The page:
Cooper's sales drop, but profits rise in 1Q
Cooper Tire & Rubber Co. posted net income of $56 million on net sales of $862 million for the first quarter ended March 31, 2013. That compares to income of $22 million on sales of $985 million for the same period in 2011.
Operating profit rose 102%, from $48 million to a first-quarter record of $97 million. The company's net income-to-sales ratio was 6.5%.
”We carried the momentum of record financial results from 2012 into the first quarter of 2013 by achieving record operating profit of $97 million despite a decline in volumes,” says Chairman, CEO and President Roy Armes.
"We previously guided to lower volumes for the first quarter anticipating the deployment of a major phase of our ERP (Enterprise Resource Planning) system and inventory adjustments being made by certain key customers. On top of these two expected impacts, which were specific to Cooper, the global tire market was extremely soft and world economies continued to be weak, which constrained consumer spending.
"Even with these combined factors negatively impacting volumes, we struck a balance between pricing discipline and volumes to achieve record results on the bottom line," he says. "That’s a testament to the strength of our brands and products in the marketplace.
"While a major phase of ERP deployment is largely behind us and key customer inventory adjustments are beginning to mitigate, we envision a second quarter that will remain challenging due to continued softness in global tire demand and weakness in the economy. Our long-term focus will remain on executing our strategic plan and continuing to deliver shareholder value across a wide range of conditions.”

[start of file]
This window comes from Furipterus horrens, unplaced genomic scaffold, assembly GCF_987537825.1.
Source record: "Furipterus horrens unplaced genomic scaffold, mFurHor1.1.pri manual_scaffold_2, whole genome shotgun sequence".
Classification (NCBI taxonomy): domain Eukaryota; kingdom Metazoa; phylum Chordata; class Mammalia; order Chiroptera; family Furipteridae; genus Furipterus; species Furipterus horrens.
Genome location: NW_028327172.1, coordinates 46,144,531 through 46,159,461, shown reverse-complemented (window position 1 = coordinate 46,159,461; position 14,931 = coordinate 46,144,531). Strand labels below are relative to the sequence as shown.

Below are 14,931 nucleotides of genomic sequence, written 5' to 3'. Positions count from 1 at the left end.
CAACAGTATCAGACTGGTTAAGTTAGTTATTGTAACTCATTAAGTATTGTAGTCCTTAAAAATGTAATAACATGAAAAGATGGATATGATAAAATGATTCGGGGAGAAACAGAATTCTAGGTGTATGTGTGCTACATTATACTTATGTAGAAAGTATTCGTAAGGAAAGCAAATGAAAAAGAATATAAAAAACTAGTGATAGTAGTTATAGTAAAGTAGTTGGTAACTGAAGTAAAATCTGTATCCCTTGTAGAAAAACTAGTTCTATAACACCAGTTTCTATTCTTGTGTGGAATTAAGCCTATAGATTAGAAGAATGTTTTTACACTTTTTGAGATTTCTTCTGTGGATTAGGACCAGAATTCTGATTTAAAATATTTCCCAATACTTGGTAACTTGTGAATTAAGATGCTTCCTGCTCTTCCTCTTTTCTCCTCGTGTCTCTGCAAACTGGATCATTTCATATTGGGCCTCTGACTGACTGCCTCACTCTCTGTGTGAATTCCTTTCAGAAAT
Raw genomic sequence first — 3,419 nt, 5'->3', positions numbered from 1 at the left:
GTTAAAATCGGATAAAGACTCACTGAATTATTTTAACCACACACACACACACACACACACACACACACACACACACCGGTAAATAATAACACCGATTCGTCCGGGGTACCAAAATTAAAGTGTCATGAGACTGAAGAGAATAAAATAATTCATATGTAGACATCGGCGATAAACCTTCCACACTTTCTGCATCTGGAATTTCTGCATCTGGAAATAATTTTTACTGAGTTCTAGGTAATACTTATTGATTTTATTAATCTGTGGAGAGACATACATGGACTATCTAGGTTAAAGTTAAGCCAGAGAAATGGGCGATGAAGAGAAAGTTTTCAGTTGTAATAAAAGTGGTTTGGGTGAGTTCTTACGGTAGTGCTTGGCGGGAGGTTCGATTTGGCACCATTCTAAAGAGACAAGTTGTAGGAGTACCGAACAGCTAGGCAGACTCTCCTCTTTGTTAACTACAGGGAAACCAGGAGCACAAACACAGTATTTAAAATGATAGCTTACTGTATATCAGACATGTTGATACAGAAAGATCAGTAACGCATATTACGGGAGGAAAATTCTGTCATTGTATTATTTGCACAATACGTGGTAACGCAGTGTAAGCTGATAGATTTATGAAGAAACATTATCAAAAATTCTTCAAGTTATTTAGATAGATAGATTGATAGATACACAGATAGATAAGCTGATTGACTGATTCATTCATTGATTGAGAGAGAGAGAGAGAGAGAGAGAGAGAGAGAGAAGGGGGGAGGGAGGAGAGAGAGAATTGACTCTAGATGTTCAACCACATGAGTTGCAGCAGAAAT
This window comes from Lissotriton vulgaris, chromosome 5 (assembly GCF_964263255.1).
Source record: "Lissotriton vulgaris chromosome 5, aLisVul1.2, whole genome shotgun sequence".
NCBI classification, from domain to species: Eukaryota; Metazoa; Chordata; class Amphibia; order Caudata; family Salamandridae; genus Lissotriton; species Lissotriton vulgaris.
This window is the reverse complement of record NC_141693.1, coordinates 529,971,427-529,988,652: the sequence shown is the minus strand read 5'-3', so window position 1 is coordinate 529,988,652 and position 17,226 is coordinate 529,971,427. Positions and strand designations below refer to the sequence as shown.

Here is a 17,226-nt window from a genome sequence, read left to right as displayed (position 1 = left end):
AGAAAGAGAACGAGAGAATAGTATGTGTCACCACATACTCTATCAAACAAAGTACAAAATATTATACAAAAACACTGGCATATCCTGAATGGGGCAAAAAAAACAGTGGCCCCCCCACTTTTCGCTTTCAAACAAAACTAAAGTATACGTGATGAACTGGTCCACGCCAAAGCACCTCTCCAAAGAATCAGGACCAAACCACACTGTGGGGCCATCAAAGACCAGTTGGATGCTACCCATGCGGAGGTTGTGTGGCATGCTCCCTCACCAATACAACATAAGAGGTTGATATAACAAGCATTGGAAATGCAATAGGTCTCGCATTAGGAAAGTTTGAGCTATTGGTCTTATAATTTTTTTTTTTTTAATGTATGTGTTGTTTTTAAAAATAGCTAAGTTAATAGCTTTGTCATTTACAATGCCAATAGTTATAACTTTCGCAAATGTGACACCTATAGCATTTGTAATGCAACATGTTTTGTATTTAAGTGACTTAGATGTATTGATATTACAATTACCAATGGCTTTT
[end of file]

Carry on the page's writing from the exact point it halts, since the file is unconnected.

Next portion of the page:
The company’s first-quarter operating profit was positively impacted by:
* $90 million in lower raw material costs, and
* $19 million in lower manufacturing costs.
Operating profit was negatively impacted by:
* $44 million of unfavorable pricing and mix, and
* $15 million in lower volumes.
Cooper's North America Tire Operations achieved net sales of $602 million during the first quarter, down 14% from net sales in the first quarter of 2012. In contrast, operating profit was up 208%, from $23 million to $71 million.
North American sales represent 70% of Cooper's total sales.
Light vehicle unit shipments for the North American segment decreased 14.4% compared to the same period last year.
Light vehicle shipments, 1Q 2013 vs. 1Q 2012
Cooper Tire RMA members RMA + non-members
Down 14.4% Down 6.2% Down 1%
Raw material prices remained approximately flat from the fourth quarter of 2012 to the first quarter of 2013. Management anticipates second-quarter raw material prices will decline approximately 1% sequentially compared to the first quarter. The long-term raw material outlook is for prices to generally trend higher with periods of volatility.
Capital expenditures for 2013 are expected to be between $195 million and $215 million.
“Looking ahead to the second quarter, we continue to be cautious about volumes as the weak global economy and sluggish tire demand look to continue,” says Armes. “In addition, we expect that the impact of first-quarter inventory adjustments by key customers may extend into the second quarter, but to a lesser degree.
"Beyond the second quarter, we expect volumes to continue to be challenged by industry and economic conditions. Yet, we are hopeful that the economy and industry will improve and we are confident that Cooper’s transformed business model and continued solid execution of our strategic plan will position us well to deliver value to our customers and shareholders."